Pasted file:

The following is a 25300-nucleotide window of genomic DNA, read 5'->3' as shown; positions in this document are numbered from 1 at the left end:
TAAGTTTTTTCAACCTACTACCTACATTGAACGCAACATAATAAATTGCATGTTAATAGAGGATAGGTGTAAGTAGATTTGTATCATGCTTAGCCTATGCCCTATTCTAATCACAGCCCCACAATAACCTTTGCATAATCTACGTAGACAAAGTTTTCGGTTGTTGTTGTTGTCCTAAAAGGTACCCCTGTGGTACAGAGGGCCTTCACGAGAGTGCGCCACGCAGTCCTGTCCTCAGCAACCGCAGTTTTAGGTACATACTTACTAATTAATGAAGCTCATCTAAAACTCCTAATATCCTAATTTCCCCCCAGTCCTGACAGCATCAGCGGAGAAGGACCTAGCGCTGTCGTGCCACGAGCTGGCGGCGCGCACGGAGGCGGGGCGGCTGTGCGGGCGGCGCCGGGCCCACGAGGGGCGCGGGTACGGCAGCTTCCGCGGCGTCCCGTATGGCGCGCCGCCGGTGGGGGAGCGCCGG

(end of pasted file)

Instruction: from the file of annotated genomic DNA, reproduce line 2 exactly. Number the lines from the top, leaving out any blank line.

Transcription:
TAAGTTTTTTCAACCTACTACCTACATTGAACGCAACATAATAAATTGCATGTTAATAGAGGATAGGTGTAAGTAGATTTGTATCATGCTTAGCCTATGCCCTATTCTAATCACAGCCCCACAATAACCTTTGCATAATCTACGTAGACAAAGTTTTCGGTTGTTGTTGTTGTCCTAAAAGGTACCCCTGTGGTACAGAGGGCCTTCACGAGAGTGCGCCACGCAGTCCTGTCCTCAGCAACCGCAGTTTTAGGTACATACTTACTAATTAATGAAGCTCATCTAAAACTCCTAATATCCTAATTTCCCCCCAGTCCTGACAGCATCAGCGGAGAAGGACCTAGCGCTGTCGTGCCACGAGCTGGCGGCGCGCACGGAGGCGGGGCGGCTGTGCGGGCGGCGCCGGGCCCACGAGGGGCGCGGGTACGGCAGCTTCCGCGGCGTCCCGTATGGCGCGCCGCCGGTGGGGGAGCGCCGG